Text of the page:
We need to avoid CAVE mentality
Published 12:01 am Sunday, July 15, 2018
Our community is heralded across the world for its beauty and history. But if you live here a while, you can quickly realize one of our area’s greatest opportunities is in changing the minds of its CAVE people.
You’ve probably heard of these folks. You may be one.
CAVE people are Citizens Against Virtually Everything.
We see them all over, and unfortunately they hold back our community.
A recent letter to the editor to this newspaper underscored this problem. The letter writer pointed out how a small group of citizens who threatened to raise a ruckus just cost the City of Natchez nearly $500,000 over the next five years.
Residents who live near the former Titan Tire plant — a behemoth of a building, parts of which are filled with asbestos — opposed the city’s plans to lease the property to the new garbage collection company.
The lease would have provided a nearly $500,000 positive swing in the city’s finances through both savings on the city’s need to provide security to the property as well as the monthly lease money.
“Not in my backyard,” they said and the deal vanished. The move was pretty amazing given that the tire plant is a hulk of a building, slap in the middle of a residential neighborhood and has been there for decades and decades. What’s worse is how fast the city seemed to let the deal vanish without much of a fight.
CAVE people can — and do — also hold elected positions, often elected by other, like-minded people.
As the City of Natchez and Adams County begins to work on their respective budget plans for the next fiscal year, how the CAVE people hold our community back is also exposed, with a bit of careful examination.
Consider the city and county governments. They largely do exactly the same things. The rules regarding each are slightly different, and the income streams and expenditures vary a bit.
But by and large, each entity serves citizens by providing law enforcement, fire protection and other quality of life matters that are quite simply best handled by a group with broad public interest and involvement.
But the overlaps of city and county government abound.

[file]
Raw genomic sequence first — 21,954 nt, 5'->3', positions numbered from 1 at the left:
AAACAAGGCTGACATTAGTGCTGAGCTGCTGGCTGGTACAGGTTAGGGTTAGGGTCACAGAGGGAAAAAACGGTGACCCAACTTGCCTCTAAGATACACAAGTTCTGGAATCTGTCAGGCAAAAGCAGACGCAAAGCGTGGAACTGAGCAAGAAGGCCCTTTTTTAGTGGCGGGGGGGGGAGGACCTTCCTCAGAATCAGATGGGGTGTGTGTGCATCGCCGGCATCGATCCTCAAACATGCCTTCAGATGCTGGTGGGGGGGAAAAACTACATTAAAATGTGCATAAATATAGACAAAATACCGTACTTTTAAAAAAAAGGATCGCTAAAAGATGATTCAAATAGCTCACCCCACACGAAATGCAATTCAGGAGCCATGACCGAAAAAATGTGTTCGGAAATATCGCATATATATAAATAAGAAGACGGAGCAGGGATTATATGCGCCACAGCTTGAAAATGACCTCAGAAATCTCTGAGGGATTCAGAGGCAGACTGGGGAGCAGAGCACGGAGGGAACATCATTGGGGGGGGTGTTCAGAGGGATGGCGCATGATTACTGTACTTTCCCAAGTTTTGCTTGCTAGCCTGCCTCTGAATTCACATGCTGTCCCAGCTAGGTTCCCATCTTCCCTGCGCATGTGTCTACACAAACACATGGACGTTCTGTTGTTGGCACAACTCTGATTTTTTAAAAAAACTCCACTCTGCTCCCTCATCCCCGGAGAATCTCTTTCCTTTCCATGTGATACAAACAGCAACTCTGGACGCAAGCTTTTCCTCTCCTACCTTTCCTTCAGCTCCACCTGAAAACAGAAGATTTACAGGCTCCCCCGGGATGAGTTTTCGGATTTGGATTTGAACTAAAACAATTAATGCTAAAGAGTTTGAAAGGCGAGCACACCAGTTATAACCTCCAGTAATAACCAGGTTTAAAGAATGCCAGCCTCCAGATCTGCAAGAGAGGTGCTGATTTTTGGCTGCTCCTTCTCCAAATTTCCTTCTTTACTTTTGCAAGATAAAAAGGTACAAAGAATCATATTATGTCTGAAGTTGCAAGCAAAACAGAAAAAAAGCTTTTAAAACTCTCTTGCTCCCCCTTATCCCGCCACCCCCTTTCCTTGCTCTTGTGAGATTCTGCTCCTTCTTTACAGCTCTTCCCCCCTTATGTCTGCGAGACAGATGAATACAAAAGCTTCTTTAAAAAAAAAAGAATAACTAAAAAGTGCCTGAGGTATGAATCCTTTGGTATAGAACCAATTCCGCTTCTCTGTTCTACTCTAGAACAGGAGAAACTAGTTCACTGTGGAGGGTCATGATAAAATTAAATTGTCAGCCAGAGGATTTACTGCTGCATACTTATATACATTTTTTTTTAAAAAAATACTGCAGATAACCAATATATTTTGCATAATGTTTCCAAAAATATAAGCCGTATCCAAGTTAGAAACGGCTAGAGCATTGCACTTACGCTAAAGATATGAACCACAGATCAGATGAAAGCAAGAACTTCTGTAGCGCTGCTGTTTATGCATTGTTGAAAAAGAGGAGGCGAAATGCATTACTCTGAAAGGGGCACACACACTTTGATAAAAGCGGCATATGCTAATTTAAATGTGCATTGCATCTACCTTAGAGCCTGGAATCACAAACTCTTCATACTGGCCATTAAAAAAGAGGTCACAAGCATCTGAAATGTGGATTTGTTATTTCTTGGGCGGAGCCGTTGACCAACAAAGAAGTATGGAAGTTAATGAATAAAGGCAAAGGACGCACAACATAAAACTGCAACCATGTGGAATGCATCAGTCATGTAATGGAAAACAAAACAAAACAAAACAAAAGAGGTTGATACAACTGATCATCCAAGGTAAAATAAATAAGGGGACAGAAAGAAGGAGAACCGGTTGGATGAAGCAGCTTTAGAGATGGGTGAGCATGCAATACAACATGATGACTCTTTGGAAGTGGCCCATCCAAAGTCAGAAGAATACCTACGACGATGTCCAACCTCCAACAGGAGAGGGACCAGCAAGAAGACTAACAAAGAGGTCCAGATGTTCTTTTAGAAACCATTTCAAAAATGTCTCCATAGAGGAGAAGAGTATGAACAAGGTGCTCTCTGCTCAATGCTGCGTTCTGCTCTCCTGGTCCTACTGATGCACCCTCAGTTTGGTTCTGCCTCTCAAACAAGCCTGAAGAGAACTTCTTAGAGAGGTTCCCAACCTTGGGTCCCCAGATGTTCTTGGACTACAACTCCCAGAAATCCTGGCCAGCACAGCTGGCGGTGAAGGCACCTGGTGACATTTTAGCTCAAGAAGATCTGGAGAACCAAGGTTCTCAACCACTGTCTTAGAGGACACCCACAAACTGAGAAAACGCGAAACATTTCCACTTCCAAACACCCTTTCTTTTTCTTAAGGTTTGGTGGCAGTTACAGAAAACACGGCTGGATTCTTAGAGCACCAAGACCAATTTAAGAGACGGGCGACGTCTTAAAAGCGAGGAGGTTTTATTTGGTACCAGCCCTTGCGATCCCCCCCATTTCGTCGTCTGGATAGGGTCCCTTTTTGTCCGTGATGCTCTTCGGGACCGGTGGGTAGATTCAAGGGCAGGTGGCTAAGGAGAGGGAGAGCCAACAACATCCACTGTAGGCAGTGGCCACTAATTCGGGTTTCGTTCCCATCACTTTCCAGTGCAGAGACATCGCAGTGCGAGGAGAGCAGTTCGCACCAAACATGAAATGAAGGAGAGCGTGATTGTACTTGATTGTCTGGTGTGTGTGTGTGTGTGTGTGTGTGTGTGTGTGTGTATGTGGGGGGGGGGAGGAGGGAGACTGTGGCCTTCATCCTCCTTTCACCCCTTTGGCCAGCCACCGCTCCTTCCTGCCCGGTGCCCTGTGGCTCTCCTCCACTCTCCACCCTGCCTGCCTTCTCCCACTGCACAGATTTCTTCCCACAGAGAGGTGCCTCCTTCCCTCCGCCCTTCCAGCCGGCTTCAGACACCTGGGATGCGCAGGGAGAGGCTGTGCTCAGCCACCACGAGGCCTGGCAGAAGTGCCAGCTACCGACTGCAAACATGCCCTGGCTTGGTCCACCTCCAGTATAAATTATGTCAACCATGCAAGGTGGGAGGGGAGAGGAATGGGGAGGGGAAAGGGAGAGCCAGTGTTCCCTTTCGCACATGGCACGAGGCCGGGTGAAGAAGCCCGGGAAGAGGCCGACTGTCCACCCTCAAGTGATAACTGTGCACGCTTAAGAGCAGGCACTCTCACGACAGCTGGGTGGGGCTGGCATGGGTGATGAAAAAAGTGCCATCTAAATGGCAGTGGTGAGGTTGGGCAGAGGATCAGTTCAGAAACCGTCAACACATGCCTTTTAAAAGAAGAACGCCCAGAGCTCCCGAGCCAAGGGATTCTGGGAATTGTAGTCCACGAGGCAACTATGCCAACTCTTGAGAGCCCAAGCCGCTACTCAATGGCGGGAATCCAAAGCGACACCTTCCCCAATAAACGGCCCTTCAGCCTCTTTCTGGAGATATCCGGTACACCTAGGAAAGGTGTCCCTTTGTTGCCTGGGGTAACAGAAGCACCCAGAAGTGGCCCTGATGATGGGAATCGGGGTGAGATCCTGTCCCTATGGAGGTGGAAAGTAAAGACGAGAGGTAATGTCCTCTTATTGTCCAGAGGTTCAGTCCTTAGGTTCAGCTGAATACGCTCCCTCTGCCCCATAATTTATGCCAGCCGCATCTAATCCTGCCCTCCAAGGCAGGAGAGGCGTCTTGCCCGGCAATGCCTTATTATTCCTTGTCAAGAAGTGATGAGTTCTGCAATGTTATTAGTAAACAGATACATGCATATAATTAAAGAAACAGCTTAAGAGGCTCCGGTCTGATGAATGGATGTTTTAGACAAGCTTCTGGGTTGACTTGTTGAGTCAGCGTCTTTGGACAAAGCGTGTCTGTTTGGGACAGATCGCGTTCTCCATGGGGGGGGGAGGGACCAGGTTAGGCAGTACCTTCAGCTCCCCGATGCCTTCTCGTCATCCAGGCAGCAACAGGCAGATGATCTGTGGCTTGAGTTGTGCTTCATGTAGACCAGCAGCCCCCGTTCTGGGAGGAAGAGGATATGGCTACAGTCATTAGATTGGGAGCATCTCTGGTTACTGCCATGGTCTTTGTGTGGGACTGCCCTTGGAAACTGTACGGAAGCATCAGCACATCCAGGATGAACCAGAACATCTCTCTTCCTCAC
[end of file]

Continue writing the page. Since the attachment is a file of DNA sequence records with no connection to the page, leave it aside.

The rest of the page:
Each operates two distinct law enforcement agencies, two public works or road crew agencies.
Local governments operate multiple automotive and machinery repair operations.
The city and county have two sets of payroll processing, accounts payable, accounts receivable and more.
Although the city and county begrudgingly work together on a community fire agreement in which the county pays the city to have city fire crews respond to county fires, that agreement seems destined to go away soon.
The county has already begun seeking locations for building its own fire stations to help lower insurance premiums on county residents.
So why don’t we work together more as a community?
Why don’t we consolidate city and county services more and use the savings to improve our community’s infrastructure, quality of life or debt burdens?
We have too many CAVE voices controlling the discussion and, unfortunately, too many CAVE minds in positions of power.
The author of last week’s letter to the editor gave me hope, however.
If enough people like him get frustrated with the status quo and say “enough” perhaps change can occur.
When those more progressive-minded citizens begin running for office and representing a common sense approach to our community, perhaps improvements will come even faster.
And when that happens, Natchez will flourish and become known as a place open, ready and willing for business investment, led by citizens who will work hard to support things that help the community as a whole, not merely their own self-interests.
Kevin Cooper is publisher of The Natchez Democrat. He can be reached at 601-445-3539 or email@example.com.